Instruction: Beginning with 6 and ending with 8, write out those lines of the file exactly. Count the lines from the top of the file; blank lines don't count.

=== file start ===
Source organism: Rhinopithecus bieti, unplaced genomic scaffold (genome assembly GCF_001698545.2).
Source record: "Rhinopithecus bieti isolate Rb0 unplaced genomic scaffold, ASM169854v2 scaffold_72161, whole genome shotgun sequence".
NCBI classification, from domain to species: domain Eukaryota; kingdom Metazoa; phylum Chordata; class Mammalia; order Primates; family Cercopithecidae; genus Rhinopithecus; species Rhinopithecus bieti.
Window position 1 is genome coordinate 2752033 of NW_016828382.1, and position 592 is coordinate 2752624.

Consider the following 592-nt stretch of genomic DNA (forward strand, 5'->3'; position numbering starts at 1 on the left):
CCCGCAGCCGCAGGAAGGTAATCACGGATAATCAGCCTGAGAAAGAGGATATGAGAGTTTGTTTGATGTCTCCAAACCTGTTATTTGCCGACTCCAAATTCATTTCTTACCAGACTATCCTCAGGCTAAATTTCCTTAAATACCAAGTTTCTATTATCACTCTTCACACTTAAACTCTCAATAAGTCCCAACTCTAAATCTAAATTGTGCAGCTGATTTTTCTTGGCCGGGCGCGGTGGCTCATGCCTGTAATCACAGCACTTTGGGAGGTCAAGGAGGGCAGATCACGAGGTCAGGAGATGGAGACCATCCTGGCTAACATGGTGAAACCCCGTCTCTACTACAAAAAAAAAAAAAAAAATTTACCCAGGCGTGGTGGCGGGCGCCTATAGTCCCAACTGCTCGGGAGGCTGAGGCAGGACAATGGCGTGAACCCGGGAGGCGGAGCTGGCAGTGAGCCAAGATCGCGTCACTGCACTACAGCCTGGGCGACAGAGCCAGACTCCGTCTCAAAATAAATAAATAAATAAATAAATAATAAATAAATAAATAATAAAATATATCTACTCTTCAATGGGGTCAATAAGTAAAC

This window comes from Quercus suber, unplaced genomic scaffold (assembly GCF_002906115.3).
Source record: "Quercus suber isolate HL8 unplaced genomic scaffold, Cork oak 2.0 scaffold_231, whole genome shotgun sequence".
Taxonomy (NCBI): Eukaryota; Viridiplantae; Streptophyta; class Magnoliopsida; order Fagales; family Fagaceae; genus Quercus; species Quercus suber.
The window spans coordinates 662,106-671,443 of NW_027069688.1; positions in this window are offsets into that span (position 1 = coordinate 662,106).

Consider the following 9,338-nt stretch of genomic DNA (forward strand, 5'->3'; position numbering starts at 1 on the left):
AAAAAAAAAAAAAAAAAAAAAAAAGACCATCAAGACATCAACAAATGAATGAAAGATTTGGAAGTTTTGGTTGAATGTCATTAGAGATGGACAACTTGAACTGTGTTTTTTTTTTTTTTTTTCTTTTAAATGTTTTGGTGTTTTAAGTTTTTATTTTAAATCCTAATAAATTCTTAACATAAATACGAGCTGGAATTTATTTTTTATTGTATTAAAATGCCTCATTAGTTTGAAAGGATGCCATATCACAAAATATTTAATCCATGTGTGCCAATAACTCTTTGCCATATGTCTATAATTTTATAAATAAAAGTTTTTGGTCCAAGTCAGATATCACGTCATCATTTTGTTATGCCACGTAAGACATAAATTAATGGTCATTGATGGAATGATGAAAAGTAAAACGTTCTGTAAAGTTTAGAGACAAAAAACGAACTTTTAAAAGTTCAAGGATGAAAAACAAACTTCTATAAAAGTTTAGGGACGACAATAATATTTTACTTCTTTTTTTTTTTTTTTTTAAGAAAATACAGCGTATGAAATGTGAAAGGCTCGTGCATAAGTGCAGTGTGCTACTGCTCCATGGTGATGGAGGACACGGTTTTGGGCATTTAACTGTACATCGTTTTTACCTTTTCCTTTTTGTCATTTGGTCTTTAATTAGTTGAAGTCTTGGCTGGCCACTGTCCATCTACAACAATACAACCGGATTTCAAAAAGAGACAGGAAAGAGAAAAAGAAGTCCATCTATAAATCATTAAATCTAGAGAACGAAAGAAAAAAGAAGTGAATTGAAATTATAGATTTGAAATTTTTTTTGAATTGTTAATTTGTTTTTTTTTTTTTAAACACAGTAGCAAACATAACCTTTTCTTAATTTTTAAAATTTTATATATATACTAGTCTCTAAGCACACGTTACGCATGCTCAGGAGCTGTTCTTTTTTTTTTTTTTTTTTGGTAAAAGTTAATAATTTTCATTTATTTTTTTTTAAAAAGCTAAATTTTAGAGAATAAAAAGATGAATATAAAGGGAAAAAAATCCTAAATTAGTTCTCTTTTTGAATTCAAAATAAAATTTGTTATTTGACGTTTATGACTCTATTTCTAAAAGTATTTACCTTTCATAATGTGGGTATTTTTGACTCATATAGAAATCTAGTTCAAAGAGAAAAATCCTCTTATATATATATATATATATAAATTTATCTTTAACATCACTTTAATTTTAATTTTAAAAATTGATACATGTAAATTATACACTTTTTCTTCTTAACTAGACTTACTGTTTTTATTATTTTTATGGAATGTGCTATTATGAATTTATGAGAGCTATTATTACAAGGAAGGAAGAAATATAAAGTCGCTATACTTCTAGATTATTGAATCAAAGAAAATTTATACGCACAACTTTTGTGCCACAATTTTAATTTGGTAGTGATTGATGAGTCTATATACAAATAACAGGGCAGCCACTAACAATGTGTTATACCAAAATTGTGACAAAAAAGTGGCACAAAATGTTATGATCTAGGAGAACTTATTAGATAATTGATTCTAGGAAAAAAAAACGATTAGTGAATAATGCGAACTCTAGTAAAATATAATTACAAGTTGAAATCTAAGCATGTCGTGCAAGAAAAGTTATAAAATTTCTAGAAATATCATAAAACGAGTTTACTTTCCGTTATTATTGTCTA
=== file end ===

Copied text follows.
CCCGCAGCCGCAGGAAGGTAATCACGGATAATCAGCCTGAGAAAGAGGATATGAGAGTTTGTTTGATGTCTCCAAACCTGTTATTTGCCGACTCCAAATTCATTTCTTACCAGACTATCCTCAGGCTAAATTTCCTTAAATACCAAGTTTCTATTATCACTCTTCACACTTAAACTCTCAATAAGTCCCAACTCTAAATCTAAATTGTGCAGCTGATTTTTCTTGGCCGGGCGCGGTGGCTCATGCCTGTAATCACAGCACTTTGGGAGGTCAAGGAGGGCAGATCACGAGGTCAGGAGATGGAGACCATCCTGGCTAACATGGTGAAACCCCGTCTCTACTACAAAAAAAAAAAAAAAAATTTACCCAGGCGTGGTGGCGGGCGCCTATAGTCCCAACTGCTCGGGAGGCTGAGGCAGGACAATGGCGTGAACCCGGGAGGCGGAGCTGGCAGTGAGCCAAGATCGCGTCACTGCACTACAGCCTGGGCGACAGAGCCAGACTCCGTCTCAAAATAAATAAATAAATAAATAAATAATAAATAAATAAATAATAAAATATATCTACTCTTCAATGGGGTCAATAAGTAAAC

This window comes from Quercus suber, unplaced genomic scaffold (assembly GCF_002906115.3).
Source record: "Quercus suber isolate HL8 unplaced genomic scaffold, Cork oak 2.0 scaffold_231, whole genome shotgun sequence".